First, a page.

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John Clarke ( senior ) and Catherine Clarke (nee Haliday)
are listed as passengers on the Minerva, carrying the second
detachment of " Fencibles"
(army Pensioners) to Auckland under a special settlement scheme
arriving 04 Oct 1847 having departed from Gravesend 1st July 1847.
John is shown on the embarkation list as having been recruited in the Canterbury District
The following is an extract from the biography section of the book
"The Royal New Zealand Fencibles 1847-1852"
Pg127 Clarke John (Ship - Minerva)children
John b.1798 Chewton, Kent, England and served in the 57th Reg for 23yrs and 8mths.
Height 6ft, grey hair, hazel eyes, fresh complexion, indifferent character, a labourer. He left from Canterbury with his wife Catherine Haliday and later settled in Parnell, Auckland.
On Arrival the ships manifest lists John as born 1798 Chewton Kent
However there is No Chewton in Kent! possibly Chatham
The Embarkation list 29th June 1847 shows him as 57th Foot from Canterbury District with wife
If his Birth date is correct then he was above the upper limit for settlers which was set at 48 but later reduced to 41
As their youngest John was born about 1856 it seems that his mother Catherine would have been born no earlier than 1816 the fact that she is much younger than her husband John senior may be explained by the army restrictions on marriage which was limit to 4 per regiment for the lower ranks , so many men had to wait till they retired before marrying.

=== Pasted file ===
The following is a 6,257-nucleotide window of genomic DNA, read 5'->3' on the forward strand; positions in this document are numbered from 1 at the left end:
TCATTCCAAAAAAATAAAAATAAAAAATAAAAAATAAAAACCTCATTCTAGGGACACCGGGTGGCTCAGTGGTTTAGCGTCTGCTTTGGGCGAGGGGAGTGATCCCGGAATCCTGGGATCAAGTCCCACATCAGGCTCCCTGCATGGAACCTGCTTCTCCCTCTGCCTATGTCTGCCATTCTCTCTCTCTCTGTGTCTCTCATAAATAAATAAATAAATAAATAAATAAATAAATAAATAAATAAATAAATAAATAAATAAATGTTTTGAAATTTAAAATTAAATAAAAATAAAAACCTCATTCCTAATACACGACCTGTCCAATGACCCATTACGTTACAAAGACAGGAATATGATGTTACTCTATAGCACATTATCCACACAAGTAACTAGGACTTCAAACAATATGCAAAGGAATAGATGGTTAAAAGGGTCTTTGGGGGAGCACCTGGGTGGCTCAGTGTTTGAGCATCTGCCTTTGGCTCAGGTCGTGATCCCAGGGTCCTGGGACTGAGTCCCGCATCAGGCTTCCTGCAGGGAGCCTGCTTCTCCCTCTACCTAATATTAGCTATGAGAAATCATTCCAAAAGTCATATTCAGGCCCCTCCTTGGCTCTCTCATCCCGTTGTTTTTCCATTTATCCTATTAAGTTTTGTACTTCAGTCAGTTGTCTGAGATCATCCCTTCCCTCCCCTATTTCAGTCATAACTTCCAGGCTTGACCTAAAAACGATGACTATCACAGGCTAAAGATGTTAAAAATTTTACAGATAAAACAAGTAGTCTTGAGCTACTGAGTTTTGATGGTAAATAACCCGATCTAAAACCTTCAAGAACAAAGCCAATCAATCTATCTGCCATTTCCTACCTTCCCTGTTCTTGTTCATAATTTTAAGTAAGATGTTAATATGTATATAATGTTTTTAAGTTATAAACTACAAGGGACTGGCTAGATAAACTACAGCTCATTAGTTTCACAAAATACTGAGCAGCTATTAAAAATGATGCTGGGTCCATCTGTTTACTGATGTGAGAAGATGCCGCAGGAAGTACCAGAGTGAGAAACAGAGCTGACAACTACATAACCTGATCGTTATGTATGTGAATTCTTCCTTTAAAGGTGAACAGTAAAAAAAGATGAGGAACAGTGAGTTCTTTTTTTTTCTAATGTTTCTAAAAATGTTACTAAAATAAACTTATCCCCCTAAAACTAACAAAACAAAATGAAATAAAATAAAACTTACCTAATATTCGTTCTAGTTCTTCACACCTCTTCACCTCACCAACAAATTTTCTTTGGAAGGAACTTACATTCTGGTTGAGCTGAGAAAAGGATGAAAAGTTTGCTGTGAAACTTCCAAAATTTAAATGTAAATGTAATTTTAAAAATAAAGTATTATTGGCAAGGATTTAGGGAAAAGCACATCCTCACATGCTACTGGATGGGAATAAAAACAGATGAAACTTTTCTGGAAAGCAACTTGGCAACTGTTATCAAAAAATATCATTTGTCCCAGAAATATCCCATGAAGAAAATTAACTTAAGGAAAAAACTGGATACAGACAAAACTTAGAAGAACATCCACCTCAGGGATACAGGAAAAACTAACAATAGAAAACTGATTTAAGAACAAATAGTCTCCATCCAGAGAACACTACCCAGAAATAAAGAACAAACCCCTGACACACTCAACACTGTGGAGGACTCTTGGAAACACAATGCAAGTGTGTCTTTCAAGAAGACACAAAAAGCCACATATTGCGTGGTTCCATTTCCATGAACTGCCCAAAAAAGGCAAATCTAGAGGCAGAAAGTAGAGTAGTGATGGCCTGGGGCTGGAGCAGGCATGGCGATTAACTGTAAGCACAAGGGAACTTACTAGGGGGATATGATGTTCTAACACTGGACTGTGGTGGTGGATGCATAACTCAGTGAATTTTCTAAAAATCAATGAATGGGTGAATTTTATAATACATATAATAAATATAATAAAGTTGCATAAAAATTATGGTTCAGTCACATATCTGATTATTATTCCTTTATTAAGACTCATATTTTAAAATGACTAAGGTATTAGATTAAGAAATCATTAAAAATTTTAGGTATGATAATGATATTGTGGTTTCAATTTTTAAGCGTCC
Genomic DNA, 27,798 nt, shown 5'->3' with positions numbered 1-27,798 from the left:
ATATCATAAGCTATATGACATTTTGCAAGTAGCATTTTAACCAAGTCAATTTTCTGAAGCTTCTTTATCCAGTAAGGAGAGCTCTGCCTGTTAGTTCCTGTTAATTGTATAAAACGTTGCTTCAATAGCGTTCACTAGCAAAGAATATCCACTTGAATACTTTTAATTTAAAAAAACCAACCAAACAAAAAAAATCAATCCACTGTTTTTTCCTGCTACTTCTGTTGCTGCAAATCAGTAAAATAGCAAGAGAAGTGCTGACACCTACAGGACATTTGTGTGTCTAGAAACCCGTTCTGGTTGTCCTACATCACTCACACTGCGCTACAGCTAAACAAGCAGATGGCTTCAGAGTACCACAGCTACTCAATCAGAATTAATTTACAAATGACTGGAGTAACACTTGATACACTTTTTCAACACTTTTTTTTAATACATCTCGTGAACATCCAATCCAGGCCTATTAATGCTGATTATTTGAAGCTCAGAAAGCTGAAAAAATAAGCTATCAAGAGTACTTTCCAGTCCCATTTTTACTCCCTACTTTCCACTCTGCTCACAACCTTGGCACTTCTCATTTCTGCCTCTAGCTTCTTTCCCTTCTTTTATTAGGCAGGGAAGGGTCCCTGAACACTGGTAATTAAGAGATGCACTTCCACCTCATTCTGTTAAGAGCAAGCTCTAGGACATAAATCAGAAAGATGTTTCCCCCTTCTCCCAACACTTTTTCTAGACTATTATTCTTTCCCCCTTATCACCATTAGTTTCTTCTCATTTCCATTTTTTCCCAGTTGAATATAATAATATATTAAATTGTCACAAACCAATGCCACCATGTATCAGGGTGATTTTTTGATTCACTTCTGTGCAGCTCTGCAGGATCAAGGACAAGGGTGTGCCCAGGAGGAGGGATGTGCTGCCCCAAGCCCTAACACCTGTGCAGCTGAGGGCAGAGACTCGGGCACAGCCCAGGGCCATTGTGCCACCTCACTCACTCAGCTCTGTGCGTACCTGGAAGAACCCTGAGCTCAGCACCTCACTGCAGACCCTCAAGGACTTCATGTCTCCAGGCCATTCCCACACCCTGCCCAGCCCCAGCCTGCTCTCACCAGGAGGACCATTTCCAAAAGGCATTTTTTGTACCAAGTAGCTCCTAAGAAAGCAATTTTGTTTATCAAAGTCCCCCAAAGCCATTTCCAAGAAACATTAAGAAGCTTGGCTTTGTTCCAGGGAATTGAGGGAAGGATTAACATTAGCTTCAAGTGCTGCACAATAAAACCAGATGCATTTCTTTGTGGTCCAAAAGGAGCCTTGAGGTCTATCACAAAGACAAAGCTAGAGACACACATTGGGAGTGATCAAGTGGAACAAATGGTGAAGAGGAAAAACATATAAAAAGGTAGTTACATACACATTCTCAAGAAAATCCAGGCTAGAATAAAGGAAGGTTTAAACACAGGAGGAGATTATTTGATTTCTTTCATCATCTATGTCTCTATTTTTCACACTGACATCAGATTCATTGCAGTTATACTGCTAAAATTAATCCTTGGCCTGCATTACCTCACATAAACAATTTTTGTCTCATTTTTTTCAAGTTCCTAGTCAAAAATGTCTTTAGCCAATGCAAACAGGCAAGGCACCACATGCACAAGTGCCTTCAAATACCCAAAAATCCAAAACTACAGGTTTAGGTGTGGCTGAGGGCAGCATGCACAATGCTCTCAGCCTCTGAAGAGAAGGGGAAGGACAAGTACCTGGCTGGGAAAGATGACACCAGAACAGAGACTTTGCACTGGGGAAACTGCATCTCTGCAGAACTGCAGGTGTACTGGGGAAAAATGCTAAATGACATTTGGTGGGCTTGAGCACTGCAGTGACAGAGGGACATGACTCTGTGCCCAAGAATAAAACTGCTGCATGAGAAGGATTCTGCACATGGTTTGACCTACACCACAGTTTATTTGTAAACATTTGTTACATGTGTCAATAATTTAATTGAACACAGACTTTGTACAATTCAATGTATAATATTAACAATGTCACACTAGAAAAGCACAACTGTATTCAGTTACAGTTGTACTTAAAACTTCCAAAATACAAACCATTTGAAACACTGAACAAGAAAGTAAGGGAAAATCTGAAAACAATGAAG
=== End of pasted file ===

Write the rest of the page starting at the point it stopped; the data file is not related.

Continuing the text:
the IGI John c.15th October 1800 St. Georges Canterbury Jane and John Clark also St Mary's the Virgin Dover Kent John Clarke b.29 july 1798 c.01 aug 1798 parents: Edward Clarke Amelia
WO 97/697/56 JOHN CLARKE Born CHARTON, Kent
Served in 57th Foot Regiment; 48th Foot Regiment
Discharged aged 41 1819-1843
Muster roll for Jan 1837 Madras
reg.number 972 listed as having served over 14 years ie before 1821 and so elligle for higher rate of pay
John clarke absent without leave in jan 1837 arrested court marshalled and sentenced to 6 months on 3 feb and pay to be docked 1 penny per day for the next 2 years, however he only served about a month in prison.
It seems new years eve was a regular time for trouble with many of the enlisted men in hospital on new years day!
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Updated 24th August 2012